Keurig Green Mountain (NASDAQ:GMCR) will soon cease to exist as a publicly traded company assuming its buyout by privately held JAB Holdings goes through.
The deal, which would pay shareholders $92 per share in cash (about $14 billion), ends one phase in the company's existence, but it won't end the brand as we know it. JAB intends to not only keep the K-Cup company's current management in place, it also intends to run it as a stand-alone business.
Still, the buyout -- which offered shareholders a nearly 80% premium on the company's share price at the time the sale was announced -- will end one chapter of a company that can be fairly said changed a facet of daily life for a large amount of Americans. Before Keurig and K-Cups, home and office coffee drinking involved making a pot of coffee. Everyone drank the same thing and a lot of stale, unused coffee got poured down the drain.
The K-Cup, of course, changed that, and allowed every person to have exactly the cup of coffee they wanted. So, if I want dark roast and you want pumpkin spice, we both get what we want without coming to blows or pouring out half a pot.
As Keurig closes out this chapter, here's a look at nine facts you should know about the company.
1. It's a monster: Even though single-serve coffee barely existed before Keurig invented the K-Cup, the company now controls roughly 20% of the packaged-coffee market in the United States, according to Euromonitor International Inc.
2. Environmentalists are not fans: An online organization called "Kill the K-Cup" takes issue with the fact that most of the company's coffee pods are not recyclable. It cites a number of facts on its website including, "In 2013, Green Mountain Coffee [Keurig's then name] produced enough coffee pods to wrap around the equator 10.5 times."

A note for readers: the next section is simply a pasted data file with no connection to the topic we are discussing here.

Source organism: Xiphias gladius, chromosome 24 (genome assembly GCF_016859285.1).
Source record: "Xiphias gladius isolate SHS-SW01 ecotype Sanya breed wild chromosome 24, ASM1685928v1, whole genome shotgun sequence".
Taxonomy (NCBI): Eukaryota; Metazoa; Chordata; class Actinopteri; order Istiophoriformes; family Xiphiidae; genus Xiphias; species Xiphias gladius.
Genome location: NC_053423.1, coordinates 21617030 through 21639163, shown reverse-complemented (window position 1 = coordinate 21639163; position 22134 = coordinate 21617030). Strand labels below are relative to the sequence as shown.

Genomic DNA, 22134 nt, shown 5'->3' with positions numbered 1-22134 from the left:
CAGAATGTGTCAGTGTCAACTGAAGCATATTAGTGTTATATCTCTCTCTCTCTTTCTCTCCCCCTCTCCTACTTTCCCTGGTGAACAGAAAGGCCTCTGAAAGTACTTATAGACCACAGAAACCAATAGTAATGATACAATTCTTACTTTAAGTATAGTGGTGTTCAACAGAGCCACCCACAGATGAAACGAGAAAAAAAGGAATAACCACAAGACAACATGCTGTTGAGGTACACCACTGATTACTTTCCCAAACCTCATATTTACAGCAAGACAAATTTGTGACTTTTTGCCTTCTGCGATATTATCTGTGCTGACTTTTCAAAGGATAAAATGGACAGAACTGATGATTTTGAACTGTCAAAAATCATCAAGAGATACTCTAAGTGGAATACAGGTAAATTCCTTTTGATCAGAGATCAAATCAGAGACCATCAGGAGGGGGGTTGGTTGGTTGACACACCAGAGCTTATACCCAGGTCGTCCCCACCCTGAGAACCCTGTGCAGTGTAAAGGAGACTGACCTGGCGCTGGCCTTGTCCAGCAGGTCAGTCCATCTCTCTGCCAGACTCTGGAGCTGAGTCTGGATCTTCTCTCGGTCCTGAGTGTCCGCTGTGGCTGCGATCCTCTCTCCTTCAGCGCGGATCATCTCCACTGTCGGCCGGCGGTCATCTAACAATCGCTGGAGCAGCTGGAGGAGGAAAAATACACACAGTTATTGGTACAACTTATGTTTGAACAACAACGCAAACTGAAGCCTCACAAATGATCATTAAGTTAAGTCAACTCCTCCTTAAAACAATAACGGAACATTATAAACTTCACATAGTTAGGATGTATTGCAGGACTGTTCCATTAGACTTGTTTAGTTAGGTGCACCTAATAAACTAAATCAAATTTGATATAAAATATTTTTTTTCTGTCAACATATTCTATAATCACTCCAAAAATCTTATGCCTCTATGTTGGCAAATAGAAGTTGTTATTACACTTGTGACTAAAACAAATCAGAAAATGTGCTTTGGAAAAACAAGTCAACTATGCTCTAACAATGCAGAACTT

Keurig has not ignored these charges and has tried to answer them by creating a sustainability program which promises that all K-Cups will be recyclable by 2020. According to its website:
Designing a recyclable K-Cup pod is only one piece of the equation. We also want to be certain that the majority of our consumers can effectively recycle their used K-Cup pods. We're actively engaged with other businesses, recyclers, and industry organizations to understand the whole system and contribute to solutions.
3. Keurig has a retail store: The company does not intend to compete with Starbucks (NASDAQ:SBUX), even though it has a complicated relationship with the retail chain. But, it does operate a
single retail location in the The Burlington Mall in Burlington, Massachusetts somewhat near the company's Vermont headquarters. The company operates the store as a way to do market testing and Keurig has denied that it's a prototype for future locations. That may be true given that the store opened in 2013 and is still the only one.
4. Green Mountain and Keurig were not always the same thing: What was then known as Green Mountain Coffee Roasters acquired the 65% of Keurig it did not already own in 2006 for $104.3 million, according to Boston Business Journal. At the time, Keurig was coming off a 2005 when it had $61 million in sales.